Jacques Flynn

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The Hon.
Jacques Flynn
Member of the Canadian Parliament
for Quebec South
In office
1958–1962
Preceded by Frank Power
Succeeded by Jean-Charles Cantin
Senator for Rougemont, Quebec
In office
1962–1990
Appointed by John Diefenbaker
Preceded by Henri Courtemanche
Succeeded by John Sylvain
Personal details
Born (1915-08-22)August 22, 1915
Saint-Hyacinthe, Quebec
Died September 21, 2000(2000-09-21) (aged 85)
Political party Progressive Conservative
Occupation lawyer

Jacques Flynn, PC OC QC (August 22, 1915 – September 21, 2000) was a Canadian politician and Senator.

Born in Saint-Hyacinthe, Quebec, the grandson of the Premier of Quebec Edmund James Flynn, he graduated in law from Université Laval in and was called to the Quebec Bar both in 1939.

A Progressive Conservative, Flynn ran unsuccessfully for a seat in the Canadian House of Commons in the 1957 election. He won the riding of Quebec South in the 1958 election when John George Diefenbaker led the PC Party to a landslide victory.

Flynn became Deputy Speaker of the Canadian House of Commons in 1960. In December 1961, Prime Minister Diefenbaker brought Flynn into the Canadian Cabinet as Minister of Mines and Technical Surveys, a position he held until losing his seat in the 1962 election that reduced the Conservatives to a minority government. Later that year, he was appointed to the Senate.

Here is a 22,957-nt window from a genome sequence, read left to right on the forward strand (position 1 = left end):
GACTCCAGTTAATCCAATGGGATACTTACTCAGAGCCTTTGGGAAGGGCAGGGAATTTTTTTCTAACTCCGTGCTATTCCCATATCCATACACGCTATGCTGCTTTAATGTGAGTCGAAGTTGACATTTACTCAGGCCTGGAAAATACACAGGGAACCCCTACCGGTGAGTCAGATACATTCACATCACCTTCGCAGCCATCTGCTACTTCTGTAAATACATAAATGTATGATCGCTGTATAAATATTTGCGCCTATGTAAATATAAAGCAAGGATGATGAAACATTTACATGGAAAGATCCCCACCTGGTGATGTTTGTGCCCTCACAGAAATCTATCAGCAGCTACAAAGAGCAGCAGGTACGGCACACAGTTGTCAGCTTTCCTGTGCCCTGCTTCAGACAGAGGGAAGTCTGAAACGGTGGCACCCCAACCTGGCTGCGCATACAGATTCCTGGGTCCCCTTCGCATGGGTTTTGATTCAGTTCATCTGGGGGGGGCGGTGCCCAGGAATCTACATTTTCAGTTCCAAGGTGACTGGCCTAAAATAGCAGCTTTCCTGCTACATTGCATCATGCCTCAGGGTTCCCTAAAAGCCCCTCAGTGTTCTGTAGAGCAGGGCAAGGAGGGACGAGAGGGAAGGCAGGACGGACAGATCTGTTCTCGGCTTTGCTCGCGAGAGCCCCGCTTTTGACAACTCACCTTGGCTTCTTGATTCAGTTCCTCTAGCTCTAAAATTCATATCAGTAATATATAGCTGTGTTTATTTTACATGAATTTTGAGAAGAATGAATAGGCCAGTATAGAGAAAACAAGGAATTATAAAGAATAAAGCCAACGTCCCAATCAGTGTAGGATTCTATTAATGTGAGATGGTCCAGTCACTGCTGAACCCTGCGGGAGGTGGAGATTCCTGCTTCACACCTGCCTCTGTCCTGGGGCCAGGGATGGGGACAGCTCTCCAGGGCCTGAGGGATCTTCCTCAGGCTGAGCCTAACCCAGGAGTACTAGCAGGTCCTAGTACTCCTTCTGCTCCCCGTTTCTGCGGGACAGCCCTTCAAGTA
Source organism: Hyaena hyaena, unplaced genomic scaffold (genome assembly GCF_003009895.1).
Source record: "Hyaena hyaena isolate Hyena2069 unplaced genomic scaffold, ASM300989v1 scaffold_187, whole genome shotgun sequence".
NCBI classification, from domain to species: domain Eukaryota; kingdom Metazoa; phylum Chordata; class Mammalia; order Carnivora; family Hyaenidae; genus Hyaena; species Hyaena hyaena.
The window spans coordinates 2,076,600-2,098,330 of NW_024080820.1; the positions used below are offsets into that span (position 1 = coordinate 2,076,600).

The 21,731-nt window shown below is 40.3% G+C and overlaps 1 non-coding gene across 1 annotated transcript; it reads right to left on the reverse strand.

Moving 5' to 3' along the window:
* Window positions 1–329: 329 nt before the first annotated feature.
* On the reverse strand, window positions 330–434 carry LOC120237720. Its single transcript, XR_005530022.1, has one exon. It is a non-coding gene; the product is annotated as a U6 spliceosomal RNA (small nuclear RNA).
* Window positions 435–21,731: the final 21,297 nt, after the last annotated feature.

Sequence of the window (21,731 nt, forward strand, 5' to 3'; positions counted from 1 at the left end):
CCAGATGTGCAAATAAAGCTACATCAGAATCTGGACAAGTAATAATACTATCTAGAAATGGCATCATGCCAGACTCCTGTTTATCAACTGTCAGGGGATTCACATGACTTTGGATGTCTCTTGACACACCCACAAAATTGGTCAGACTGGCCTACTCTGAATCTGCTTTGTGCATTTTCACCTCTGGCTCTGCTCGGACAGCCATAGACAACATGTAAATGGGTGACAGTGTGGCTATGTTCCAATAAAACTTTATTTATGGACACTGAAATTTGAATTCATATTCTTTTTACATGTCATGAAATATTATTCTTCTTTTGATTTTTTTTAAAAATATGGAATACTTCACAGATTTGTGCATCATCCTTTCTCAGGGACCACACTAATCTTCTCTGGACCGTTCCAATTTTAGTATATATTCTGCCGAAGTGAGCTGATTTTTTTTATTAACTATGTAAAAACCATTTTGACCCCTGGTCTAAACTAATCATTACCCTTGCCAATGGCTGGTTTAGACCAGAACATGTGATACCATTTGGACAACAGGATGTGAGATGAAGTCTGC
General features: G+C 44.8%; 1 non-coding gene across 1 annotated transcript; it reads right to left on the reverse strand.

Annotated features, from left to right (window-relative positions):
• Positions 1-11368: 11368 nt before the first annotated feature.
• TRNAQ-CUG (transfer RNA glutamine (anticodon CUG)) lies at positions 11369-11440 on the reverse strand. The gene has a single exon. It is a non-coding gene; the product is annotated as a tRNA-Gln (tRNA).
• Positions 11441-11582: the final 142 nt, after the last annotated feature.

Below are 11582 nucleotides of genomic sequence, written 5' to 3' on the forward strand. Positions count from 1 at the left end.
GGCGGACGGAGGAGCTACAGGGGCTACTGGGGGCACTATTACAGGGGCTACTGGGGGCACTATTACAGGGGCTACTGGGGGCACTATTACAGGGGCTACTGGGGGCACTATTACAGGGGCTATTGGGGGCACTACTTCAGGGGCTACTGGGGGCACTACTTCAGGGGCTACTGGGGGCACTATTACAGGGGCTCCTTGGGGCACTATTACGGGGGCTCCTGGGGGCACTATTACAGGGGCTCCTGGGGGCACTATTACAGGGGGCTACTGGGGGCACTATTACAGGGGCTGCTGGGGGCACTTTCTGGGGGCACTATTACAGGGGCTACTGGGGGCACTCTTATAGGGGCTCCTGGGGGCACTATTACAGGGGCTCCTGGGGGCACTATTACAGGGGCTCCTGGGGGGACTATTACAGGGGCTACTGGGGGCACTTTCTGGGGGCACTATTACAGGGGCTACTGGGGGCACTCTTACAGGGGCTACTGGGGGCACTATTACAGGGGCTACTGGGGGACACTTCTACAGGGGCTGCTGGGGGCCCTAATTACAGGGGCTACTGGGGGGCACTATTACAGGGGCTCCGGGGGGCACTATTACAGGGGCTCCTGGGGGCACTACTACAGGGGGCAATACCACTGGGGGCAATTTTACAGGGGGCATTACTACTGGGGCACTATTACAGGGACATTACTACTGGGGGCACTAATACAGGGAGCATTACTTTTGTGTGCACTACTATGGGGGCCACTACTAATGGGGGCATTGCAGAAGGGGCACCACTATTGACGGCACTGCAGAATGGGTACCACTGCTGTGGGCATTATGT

Flynn served as Leader of the Opposition in the Senate from 1967 until the 1979 election that brought the Tories back to power. Prime Minister Joe Clark brought Flynn into Cabinet as Minister of Justice. It was unusual for a Senator to hold such a senior cabinet portfolio, but as the Conservatives were elected with virtually no representation from Quebec, it was necessary to attempt to achieve regional balance in Cabinet by appointing Senators to the body.

With the defeat of the Clark government in the 1980 election, Flynn returned to the position of Leader of the Opposition in the Senate. He continued in that role until 1984. He remained in the Upper House until his retirement in 1990.

In 1993, he was made an Officer of the Order of Canada.[1]

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Government offices
Preceded by
Walter Dinsdale
Minister of Mines and Technical Surveys
1961-1962
Succeeded by
Hugh Flemming
Preceded by
Alfred Johnson Brooks
Leader of the Opposition in the Senate of Canada
1967–1979
Succeeded by
Ray Perrault
Preceded by
Ray Perrault
Leader of the Government in the Senate
1979-1980
Succeeded by
Ray Perrault
Preceded by
Marc Lalonde
Minister of Justice
1979-1980
Succeeded by
Jean Chrétien
Preceded by
Ray Perrault
Leader of the Opposition in the Senate of Canada
1980–1984
Succeeded by
Allan MacEachen